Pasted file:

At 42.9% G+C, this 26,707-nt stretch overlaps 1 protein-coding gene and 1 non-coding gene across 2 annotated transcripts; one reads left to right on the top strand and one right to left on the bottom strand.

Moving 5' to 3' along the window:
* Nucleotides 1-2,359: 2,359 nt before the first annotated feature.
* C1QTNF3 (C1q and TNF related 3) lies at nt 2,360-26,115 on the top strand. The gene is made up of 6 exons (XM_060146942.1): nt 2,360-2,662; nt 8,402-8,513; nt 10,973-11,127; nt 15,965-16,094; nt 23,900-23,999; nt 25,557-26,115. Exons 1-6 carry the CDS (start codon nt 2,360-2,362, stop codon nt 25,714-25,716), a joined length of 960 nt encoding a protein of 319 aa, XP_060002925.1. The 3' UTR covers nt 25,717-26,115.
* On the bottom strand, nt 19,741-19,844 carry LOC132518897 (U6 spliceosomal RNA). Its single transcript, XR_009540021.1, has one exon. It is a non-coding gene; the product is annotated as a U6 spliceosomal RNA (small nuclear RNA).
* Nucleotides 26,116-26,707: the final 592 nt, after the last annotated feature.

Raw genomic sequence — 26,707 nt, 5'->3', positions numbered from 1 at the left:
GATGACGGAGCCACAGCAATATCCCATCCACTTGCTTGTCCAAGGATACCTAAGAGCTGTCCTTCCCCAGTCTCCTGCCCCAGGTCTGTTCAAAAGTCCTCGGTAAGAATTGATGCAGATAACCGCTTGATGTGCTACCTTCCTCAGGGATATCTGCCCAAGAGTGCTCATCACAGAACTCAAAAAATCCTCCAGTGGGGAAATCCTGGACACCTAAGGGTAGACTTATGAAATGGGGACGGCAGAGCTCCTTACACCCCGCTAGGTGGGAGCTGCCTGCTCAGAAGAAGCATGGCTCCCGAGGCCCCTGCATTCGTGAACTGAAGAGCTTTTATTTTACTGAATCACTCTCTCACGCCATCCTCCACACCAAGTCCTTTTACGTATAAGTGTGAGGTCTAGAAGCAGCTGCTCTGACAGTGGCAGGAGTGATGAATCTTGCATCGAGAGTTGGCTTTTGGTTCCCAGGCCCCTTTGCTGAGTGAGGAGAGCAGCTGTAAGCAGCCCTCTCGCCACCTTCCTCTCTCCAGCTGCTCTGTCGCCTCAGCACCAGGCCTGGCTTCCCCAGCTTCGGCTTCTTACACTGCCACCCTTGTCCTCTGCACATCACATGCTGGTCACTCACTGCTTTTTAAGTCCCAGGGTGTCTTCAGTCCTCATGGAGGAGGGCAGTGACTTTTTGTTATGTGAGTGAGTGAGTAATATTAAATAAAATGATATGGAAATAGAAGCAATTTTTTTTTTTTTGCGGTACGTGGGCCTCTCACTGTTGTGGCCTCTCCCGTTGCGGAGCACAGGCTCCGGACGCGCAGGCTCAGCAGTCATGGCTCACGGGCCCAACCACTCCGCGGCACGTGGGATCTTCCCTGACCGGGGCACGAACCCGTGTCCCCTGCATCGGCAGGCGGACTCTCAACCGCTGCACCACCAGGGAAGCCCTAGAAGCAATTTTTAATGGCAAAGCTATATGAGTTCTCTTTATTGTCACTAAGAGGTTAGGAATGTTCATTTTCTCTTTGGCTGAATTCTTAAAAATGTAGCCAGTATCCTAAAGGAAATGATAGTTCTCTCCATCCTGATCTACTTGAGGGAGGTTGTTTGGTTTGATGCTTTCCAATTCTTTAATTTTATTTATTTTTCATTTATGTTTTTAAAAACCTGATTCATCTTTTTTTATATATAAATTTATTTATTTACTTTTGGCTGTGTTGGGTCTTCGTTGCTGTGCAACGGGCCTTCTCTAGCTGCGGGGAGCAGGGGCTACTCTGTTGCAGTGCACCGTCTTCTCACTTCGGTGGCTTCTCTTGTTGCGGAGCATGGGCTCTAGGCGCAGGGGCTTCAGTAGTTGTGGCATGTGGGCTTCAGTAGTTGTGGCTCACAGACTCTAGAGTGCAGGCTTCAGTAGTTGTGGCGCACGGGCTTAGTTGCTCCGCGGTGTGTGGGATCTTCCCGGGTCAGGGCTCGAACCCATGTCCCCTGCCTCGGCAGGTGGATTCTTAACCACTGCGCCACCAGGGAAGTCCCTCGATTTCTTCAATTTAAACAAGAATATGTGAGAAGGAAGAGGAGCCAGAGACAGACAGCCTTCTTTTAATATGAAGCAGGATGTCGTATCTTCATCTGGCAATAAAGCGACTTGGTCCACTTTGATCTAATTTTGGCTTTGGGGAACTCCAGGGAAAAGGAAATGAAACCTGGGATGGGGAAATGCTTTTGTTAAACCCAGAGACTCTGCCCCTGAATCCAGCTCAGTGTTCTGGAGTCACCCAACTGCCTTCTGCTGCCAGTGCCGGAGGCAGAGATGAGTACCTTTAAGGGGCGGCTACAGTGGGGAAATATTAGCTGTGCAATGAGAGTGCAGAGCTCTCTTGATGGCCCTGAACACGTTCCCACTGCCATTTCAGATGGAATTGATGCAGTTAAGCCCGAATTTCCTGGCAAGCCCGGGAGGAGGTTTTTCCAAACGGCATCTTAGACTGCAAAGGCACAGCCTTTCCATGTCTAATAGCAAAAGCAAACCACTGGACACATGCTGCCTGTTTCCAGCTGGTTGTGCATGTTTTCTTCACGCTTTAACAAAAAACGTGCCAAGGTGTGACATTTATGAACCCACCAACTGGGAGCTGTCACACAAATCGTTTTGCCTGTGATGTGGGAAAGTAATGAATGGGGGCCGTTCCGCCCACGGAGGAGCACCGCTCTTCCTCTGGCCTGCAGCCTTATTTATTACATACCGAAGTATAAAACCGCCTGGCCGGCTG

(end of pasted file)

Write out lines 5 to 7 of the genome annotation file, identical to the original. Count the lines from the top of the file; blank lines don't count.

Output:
* On the bottom strand, nt 19,741-19,844 carry LOC132518897 (U6 spliceosomal RNA). Its single transcript, XR_009540021.1, has one exon. It is a non-coding gene; the product is annotated as a U6 spliceosomal RNA (small nuclear RNA).
* Nucleotides 26,116-26,707: the final 592 nt, after the last annotated feature.

Raw genomic sequence — 26,707 nt, 5'->3', positions numbered from 1 at the left: